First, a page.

GOULDSBORO — A local scientist says clam brushing isn’t any more effective in increasing soft-shell clam numbers than doing nothing.
Clam brushing is the practice of standing cut spruce boughs in tidal areas to encourage clams to settle around the brush rather than being dispersed more widely by water currents. While clams do settle more densely around the brush, so do green crabs, and therein lies the rub, according to Brian Beal, who spoke Jan. 8 to members of the Gouldsboro Shellfish Conservation Committee.
“As far as I can see, sticking out brush on the flats right now is akin to asking the crabs to come in,” said Beal, a professor of marine biology at the University of Maine at Machias.
From May 23 through Oct. 31, 2019, Beal conducted the first-ever study on the effectiveness of clam brushing. Working with both his students and with staff from the Downeast Institute, Beal set up the experiment in three locations — Gouldsboro, Harpswell and Bremen. Each area consisted of 54 plots measuring 22-by-14 feet into which recruitment boxes were anchored in place.
“If you put these boxes out, the ones that settle in the box are somewhat protected from predators,” Beal said, referring to juvenile softshell clam spat. “The ones that settle outside the box aren’t.”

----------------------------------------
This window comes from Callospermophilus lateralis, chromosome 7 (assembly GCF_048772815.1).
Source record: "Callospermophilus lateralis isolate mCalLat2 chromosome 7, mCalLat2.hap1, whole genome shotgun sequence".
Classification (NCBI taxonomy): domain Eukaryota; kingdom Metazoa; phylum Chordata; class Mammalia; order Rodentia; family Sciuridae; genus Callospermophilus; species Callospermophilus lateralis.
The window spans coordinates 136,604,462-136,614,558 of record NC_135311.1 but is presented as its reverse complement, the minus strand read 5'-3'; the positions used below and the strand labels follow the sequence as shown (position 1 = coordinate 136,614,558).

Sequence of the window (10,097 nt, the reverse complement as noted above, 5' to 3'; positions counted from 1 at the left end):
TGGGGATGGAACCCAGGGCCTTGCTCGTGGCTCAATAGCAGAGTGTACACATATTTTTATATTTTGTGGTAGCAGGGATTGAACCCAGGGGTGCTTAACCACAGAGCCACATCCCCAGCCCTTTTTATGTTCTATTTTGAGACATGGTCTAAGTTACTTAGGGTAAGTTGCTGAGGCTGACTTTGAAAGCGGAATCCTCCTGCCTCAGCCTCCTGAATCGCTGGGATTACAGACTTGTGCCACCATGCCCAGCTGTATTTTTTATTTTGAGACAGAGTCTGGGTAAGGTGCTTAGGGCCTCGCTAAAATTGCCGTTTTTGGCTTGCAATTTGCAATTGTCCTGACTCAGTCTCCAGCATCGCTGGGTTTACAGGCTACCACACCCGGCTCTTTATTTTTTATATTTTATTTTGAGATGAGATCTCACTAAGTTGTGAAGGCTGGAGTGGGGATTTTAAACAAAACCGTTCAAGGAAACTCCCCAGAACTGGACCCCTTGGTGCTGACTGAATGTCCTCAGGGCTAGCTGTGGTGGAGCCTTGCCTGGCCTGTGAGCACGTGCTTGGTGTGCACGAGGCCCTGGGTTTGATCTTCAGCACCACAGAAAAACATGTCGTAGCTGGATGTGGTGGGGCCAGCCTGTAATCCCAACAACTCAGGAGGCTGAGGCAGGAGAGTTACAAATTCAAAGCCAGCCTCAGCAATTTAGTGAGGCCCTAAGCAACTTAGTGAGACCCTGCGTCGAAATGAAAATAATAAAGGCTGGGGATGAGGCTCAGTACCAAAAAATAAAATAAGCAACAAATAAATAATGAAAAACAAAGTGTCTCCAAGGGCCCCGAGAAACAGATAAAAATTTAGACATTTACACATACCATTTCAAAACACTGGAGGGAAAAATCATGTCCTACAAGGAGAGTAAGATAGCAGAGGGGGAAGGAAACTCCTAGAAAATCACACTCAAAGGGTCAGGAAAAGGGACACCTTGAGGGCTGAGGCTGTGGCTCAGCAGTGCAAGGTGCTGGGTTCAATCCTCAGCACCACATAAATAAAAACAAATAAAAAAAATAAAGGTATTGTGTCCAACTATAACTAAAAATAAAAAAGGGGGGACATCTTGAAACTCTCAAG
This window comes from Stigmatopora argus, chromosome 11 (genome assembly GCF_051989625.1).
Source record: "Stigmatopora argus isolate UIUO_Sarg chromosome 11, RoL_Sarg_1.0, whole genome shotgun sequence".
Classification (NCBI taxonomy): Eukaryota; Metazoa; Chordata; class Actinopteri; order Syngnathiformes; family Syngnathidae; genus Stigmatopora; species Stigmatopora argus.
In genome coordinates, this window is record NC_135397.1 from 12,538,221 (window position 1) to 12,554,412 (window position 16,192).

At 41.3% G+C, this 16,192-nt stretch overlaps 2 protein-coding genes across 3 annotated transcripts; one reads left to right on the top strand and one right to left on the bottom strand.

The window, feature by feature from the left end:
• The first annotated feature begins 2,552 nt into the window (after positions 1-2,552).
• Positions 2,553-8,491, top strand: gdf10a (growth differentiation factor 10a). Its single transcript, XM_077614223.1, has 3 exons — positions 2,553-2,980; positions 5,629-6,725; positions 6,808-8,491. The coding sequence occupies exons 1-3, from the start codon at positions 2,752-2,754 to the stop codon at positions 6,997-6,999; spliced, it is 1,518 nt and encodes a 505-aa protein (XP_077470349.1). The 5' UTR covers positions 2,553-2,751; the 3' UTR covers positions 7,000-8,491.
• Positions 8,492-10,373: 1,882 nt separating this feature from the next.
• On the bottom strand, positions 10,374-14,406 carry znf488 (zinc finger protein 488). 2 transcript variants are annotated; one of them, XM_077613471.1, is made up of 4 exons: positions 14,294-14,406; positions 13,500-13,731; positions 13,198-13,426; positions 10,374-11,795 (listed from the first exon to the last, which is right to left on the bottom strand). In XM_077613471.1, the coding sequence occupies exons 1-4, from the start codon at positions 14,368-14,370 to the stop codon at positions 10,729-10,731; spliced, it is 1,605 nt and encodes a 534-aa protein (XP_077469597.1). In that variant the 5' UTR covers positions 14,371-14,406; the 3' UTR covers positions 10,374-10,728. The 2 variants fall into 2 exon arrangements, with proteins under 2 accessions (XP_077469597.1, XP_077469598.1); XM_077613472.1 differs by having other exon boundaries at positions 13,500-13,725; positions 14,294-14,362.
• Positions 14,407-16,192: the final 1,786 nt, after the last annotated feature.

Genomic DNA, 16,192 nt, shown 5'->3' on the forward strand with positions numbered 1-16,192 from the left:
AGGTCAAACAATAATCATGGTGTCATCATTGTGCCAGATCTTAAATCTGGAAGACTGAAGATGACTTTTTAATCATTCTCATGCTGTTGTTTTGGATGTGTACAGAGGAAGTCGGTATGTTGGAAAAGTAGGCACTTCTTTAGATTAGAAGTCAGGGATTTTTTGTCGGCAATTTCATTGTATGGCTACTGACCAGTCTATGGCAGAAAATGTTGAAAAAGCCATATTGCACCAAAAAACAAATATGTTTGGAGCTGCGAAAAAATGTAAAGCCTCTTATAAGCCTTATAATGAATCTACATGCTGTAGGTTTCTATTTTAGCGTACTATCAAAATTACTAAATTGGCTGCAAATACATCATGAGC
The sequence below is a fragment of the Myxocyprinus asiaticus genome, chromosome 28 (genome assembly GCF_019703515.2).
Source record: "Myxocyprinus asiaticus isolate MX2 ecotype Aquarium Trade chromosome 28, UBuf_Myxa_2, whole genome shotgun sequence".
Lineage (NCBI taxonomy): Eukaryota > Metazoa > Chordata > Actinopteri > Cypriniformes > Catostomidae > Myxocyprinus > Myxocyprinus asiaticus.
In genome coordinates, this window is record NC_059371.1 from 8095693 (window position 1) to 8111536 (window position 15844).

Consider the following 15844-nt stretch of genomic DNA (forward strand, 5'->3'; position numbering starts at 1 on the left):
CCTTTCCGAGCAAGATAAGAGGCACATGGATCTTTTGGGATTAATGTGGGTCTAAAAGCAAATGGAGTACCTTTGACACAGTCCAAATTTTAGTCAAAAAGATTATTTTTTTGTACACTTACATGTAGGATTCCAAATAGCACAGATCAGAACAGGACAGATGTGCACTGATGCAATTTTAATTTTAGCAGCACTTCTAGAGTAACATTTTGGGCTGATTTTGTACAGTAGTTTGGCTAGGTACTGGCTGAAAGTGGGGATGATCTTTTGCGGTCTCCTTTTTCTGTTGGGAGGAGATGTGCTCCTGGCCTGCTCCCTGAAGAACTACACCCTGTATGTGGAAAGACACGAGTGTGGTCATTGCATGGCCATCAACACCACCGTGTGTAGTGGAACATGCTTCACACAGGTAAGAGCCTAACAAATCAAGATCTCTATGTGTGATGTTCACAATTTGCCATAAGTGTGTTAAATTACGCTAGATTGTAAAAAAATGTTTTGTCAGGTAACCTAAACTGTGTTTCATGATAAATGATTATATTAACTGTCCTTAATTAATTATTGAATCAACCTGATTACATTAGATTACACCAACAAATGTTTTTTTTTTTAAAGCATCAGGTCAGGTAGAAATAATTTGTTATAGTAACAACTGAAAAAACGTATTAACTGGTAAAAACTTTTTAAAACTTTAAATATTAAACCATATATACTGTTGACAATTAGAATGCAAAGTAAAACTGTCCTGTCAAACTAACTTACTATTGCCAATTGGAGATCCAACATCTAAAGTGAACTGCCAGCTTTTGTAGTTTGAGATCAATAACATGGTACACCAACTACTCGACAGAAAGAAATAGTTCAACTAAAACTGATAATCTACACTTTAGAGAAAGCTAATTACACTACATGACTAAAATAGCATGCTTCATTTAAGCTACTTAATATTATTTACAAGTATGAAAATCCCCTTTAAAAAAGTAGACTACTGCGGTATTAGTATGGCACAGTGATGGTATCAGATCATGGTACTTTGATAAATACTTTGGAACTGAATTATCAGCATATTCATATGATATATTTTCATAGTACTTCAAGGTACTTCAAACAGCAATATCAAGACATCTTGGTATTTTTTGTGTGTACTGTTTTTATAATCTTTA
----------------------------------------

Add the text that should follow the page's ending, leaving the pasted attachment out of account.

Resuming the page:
At each site, brushed plots were set up and surrounded by control plots without brush. Additional control plots were set up at a distance.
At the start and the end of the experiment, Beal and his crew took core samples in each of the plots to determine how many clams were there. Core samples taken at the beginning showed an average density of seven clams per square foot. Of those, 77 percent were less than a half inch. The remaining ones were larger but none measured the 1 inch required to be legal for harvesting.
The core samples taken at the end of the experiment were considerably different.
“Of all the samples that were taken in the brush plot itself, we didn’t find a single soft-shell clam,” he said. “Not one.”
The core samples revealed 49 green crabs in the boxes in the brushed areas, and these ranged in size from 2 millimeters to more than 1 1/4 inches.
Beal said the study results indicate brushing would have been effective in 1968 when the colder water deterred green crabs.
“Unfortunately, we’re not in 1968. We’re in 2020,” he said. “We look at the seawater temperature trend through time. It’s going up. And it’s been going up since the ’80s.”
Attempting to trap green crabs is ineffective because the smallest crabs can escape.
Beal’s study also examined whether netting could protect clams from predators, setting up netted plots surrounded by control plots, in a fashion similar to that of the brushed plots. By the end of the experiment, netting remained on only one of the three plots.
On the plot where netting remained, Beal found 25 times more clams had survived than in the other areas.
Netting won’t work in practice because it protects clams that are already there, like the ones seeded by the experiment. Netting doesn’t cause clams to settle around or under them.
“If you set out nets to protect clams that you think are going to settle, then you’re flipping a coin,” Beal said.